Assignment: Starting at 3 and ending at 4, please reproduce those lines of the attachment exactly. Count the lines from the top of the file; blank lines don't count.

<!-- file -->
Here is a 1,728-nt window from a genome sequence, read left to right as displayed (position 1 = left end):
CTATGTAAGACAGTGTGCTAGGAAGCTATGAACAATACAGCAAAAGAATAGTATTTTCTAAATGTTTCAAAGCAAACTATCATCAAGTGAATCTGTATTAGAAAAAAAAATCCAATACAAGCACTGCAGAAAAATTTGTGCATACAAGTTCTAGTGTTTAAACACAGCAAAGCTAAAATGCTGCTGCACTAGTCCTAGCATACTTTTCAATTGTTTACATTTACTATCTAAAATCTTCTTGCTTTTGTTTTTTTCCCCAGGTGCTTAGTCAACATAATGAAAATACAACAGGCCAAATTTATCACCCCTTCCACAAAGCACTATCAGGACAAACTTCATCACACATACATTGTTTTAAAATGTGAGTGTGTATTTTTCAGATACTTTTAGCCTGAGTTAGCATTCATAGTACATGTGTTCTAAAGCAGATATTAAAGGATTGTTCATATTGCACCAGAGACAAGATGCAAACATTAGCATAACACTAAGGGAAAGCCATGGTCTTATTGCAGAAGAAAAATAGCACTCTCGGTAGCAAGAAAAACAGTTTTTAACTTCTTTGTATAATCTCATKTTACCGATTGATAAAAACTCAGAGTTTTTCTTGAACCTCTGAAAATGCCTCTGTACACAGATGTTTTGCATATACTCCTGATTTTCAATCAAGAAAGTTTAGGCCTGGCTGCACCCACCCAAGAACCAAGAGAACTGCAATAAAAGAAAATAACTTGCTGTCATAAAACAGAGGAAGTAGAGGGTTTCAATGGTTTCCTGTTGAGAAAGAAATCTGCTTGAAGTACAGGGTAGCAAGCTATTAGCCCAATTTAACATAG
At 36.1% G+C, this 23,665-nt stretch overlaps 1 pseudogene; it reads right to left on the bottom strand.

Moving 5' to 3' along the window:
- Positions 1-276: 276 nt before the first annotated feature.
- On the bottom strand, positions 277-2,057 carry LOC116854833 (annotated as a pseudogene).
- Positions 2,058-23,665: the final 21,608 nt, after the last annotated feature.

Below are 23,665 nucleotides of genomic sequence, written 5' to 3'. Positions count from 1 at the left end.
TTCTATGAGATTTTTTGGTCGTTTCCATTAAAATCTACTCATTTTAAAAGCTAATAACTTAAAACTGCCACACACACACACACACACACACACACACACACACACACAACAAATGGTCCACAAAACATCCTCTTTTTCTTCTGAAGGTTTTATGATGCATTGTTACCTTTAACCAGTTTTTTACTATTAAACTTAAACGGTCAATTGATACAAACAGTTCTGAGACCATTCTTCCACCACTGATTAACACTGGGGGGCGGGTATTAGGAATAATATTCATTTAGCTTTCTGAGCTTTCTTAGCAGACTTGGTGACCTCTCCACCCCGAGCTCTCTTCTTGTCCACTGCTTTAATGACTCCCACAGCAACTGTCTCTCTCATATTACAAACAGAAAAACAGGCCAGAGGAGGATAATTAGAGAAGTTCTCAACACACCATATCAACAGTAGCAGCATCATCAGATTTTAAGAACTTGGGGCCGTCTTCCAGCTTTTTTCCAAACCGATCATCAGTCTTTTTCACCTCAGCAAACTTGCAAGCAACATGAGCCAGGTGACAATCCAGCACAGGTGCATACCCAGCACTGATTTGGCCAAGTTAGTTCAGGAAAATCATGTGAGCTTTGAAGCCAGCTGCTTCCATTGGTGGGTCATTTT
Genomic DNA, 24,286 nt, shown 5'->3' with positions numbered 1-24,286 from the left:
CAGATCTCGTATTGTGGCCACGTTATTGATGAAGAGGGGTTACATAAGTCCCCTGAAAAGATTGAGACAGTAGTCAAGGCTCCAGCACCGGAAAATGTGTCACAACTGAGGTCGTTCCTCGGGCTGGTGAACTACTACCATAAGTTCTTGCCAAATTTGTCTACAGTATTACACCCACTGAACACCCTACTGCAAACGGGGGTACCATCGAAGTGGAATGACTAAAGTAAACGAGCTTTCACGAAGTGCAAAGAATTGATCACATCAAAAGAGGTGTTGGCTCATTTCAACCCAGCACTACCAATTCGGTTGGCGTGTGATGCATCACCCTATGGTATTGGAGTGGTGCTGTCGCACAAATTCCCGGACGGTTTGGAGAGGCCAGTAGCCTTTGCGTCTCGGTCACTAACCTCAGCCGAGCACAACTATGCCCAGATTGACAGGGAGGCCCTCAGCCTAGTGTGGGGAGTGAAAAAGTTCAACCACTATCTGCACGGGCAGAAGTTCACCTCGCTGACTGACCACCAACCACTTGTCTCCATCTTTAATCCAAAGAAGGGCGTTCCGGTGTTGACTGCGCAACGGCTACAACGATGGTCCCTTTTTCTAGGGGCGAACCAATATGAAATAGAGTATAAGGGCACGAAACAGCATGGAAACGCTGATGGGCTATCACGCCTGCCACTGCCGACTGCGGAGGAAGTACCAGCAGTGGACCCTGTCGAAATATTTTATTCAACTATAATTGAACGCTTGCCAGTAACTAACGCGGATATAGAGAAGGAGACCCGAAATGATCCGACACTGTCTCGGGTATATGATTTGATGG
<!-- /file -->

At 36.1% G+C, this 23,665-nt stretch overlaps 1 pseudogene; it reads right to left on the bottom strand.

Moving 5' to 3' along the window: